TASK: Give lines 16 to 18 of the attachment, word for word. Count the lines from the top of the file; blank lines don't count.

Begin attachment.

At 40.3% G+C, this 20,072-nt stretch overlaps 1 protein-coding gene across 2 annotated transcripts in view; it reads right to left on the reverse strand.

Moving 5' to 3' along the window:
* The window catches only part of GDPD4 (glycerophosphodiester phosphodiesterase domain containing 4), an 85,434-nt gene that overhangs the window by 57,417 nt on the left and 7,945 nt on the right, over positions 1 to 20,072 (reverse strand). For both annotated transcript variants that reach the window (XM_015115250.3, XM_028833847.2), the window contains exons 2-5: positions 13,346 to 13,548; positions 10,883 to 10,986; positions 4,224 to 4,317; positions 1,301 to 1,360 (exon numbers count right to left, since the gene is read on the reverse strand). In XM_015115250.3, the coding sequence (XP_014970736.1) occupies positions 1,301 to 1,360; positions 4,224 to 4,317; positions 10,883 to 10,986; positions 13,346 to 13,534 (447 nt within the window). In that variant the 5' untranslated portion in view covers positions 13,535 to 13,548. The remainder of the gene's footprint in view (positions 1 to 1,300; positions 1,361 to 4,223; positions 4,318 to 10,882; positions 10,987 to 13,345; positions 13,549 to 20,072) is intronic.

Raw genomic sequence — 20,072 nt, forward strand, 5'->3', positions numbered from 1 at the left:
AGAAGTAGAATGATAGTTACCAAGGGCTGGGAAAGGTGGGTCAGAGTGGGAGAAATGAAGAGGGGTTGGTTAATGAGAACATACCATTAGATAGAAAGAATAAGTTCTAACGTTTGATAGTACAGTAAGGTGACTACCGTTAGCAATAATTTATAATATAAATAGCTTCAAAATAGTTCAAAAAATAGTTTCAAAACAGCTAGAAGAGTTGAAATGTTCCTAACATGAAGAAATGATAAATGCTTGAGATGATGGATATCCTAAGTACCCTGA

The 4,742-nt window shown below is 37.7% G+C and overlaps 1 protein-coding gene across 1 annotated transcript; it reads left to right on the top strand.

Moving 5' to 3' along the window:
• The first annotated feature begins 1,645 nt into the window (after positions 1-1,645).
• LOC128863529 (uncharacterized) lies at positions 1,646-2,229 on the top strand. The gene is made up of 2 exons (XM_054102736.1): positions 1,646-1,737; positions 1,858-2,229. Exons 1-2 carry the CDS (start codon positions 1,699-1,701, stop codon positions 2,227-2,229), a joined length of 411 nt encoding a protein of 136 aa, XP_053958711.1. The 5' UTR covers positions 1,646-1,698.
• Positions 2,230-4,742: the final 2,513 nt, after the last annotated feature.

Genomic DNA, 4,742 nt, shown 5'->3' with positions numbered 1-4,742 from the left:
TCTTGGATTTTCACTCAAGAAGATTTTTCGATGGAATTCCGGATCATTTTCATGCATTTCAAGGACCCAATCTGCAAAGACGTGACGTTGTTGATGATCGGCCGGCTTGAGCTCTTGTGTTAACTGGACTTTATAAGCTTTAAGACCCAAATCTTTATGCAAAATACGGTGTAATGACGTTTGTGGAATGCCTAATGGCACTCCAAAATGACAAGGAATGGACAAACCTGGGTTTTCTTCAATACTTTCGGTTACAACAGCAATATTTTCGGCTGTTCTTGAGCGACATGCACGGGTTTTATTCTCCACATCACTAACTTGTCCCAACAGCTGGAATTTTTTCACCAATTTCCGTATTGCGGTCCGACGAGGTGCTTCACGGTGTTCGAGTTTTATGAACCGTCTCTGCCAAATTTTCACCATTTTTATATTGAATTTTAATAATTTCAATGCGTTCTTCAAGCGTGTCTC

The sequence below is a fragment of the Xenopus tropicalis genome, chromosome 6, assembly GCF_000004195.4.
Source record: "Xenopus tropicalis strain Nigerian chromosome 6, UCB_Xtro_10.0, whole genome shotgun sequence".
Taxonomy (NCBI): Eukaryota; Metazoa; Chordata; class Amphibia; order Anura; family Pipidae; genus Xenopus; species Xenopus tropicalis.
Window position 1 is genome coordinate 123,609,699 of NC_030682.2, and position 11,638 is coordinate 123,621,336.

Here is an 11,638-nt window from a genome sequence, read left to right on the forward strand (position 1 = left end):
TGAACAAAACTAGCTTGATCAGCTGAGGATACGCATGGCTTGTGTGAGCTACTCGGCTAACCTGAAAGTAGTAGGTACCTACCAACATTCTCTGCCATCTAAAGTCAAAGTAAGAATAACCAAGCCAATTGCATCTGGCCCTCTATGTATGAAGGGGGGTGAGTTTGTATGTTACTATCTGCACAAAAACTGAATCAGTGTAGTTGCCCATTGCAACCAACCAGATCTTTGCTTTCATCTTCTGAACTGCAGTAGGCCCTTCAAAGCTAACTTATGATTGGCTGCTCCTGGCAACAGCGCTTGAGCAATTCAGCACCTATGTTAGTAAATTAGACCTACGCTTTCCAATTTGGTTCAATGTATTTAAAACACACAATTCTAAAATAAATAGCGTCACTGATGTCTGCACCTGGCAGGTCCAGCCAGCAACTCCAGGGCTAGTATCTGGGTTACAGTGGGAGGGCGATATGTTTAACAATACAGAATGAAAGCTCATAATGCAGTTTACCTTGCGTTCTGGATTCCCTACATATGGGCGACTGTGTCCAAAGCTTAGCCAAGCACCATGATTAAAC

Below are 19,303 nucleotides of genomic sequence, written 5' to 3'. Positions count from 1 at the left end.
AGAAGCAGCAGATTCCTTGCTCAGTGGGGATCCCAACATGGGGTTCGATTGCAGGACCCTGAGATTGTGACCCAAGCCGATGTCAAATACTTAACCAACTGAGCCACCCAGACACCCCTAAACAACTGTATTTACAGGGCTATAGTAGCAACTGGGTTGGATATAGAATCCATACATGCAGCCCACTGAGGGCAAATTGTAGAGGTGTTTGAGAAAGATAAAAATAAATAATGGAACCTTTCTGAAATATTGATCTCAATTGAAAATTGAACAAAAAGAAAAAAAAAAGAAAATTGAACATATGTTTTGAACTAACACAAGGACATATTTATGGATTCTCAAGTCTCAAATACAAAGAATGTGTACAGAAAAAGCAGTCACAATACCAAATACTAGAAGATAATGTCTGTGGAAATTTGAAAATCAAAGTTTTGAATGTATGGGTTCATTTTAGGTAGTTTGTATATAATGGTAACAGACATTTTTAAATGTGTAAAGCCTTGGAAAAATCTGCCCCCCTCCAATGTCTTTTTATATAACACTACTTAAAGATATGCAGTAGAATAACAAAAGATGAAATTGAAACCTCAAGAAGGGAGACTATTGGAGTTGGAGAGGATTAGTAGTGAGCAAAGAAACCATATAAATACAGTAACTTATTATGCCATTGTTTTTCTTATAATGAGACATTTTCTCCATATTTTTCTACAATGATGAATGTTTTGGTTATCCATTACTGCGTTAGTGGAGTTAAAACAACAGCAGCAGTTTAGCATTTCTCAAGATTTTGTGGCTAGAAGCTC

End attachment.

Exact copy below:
Window position 1 is genome coordinate 123,609,699 of NC_030682.2, and position 11,638 is coordinate 123,621,336.

Here is an 11,638-nt window from a genome sequence, read left to right on the forward strand (position 1 = left end):
TGAACAAAACTAGCTTGATCAGCTGAGGATACGCATGGCTTGTGTGAGCTACTCGGCTAACCTGAAAGTAGTAGGTACCTACCAACATTCTCTGCCATCTAAAGTCAAAGTAAGAATAACCAAGCCAATTGCATCTGGCCCTCTATGTATGAAGGGGGGTGAGTTTGTATGTTACTATCTGCACAAAAACTGAATCAGTGTAGTTGCCCATTGCAACCAACCAGATCTTTGCTTTCATCTTCTGAACTGCAGTAGGCCCTTCAAAGCTAACTTATGATTGGCTGCTCCTGGCAACAGCGCTTGAGCAATTCAGCACCTATGTTAGTAAATTAGACCTACGCTTTCCAATTTGGTTCAATGTATTTAAAACACACAATTCTAAAATAAATAGCGTCACTGATGTCTGCACCTGGCAGGTCCAGCCAGCAACTCCAGGGCTAGTATCTGGGTTACAGTGGGAGGGCGATATGTTTAACAATACAGAATGAAAGCTCATAATGCAGTTTACCTTGCGTTCTGGATTCCCTACATATGGGCGACTGTGTCCAAAGCTTAGCCAAGCACCATGATTAAAC